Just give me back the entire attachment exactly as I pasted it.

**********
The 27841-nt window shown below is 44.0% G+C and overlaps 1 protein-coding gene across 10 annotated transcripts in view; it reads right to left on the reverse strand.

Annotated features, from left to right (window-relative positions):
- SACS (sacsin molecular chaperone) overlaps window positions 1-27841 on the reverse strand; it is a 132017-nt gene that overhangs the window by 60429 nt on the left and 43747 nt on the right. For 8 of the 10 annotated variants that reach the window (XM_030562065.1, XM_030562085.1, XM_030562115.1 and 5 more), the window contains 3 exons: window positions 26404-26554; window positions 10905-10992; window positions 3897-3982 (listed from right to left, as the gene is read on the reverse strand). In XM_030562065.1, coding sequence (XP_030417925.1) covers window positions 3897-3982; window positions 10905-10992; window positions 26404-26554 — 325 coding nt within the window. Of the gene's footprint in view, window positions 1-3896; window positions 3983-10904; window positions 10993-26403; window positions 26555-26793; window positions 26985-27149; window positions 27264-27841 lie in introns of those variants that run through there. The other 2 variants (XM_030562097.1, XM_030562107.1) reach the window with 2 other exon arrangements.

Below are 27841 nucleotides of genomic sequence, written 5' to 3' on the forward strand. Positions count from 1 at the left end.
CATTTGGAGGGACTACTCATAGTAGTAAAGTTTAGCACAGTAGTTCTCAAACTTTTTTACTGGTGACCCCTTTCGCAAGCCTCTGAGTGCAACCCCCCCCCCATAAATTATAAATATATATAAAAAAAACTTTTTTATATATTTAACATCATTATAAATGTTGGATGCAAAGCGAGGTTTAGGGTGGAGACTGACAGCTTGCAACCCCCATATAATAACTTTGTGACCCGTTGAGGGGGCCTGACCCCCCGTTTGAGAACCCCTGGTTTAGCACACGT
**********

The 27841-nt window shown below is 44.0% G+C and overlaps 1 protein-coding gene across 10 annotated transcripts in view; it reads right to left on the reverse strand.

Annotated features, from left to right (window-relative positions):
- SACS (sacsin molecular chaperone) overlaps window positions 1-27841 on the reverse strand; it is a 132017-nt gene that overhangs the window by 60429 nt on the left and 43747 nt on the right. For 8 of the 10 annotated variants that reach the window (XM_030562065.1, XM_030562085.1, XM_030562115.1 and 5 more), the window contains 3 exons: window positions 26404-26554; window positions 10905-10992; window positions 3897-3982 (listed from right to left, as the gene is read on the reverse strand). In XM_030562065.1, coding sequence (XP_030417925.1) covers window positions 3897-3982; window positions 10905-10992; window positions 26404-26554 — 325 coding nt within the window. Of the gene's footprint in view, window positions 1-3896; window positions 3983-10904; window positions 10993-26403; window positions 26555-26793; window positions 26985-27149; window positions 27264-27841 lie in introns of those variants that run through there. The other 2 variants (XM_030562097.1, XM_030562107.1) reach the window with 2 other exon arrangements.

Below are 27841 nucleotides of genomic sequence, written 5' to 3' on the forward strand. Positions count from 1 at the left end.
CATTTGGAGGGACTACTCATAGTAGTAAAGTTTAGCACAGTAGTTCTCAAACTTTTTTACTGGTGACCCCTTTCGCAAGCCTCTGAGTGCAACCCCCCCCCCATAAATTATAAATATATATAAAAAAAACTTTTTTATATATTTAACATCATTATAAATGTTGGATGCAAAGCGAGGTTTAGGGTGGAGACTGACAGCTTGCAACCCCCATATAATAACTTTGTGACCCGTTGAGGGGGCCTGACCCCCCGTTTGAGAACCCCTGGTTTAGCACACGT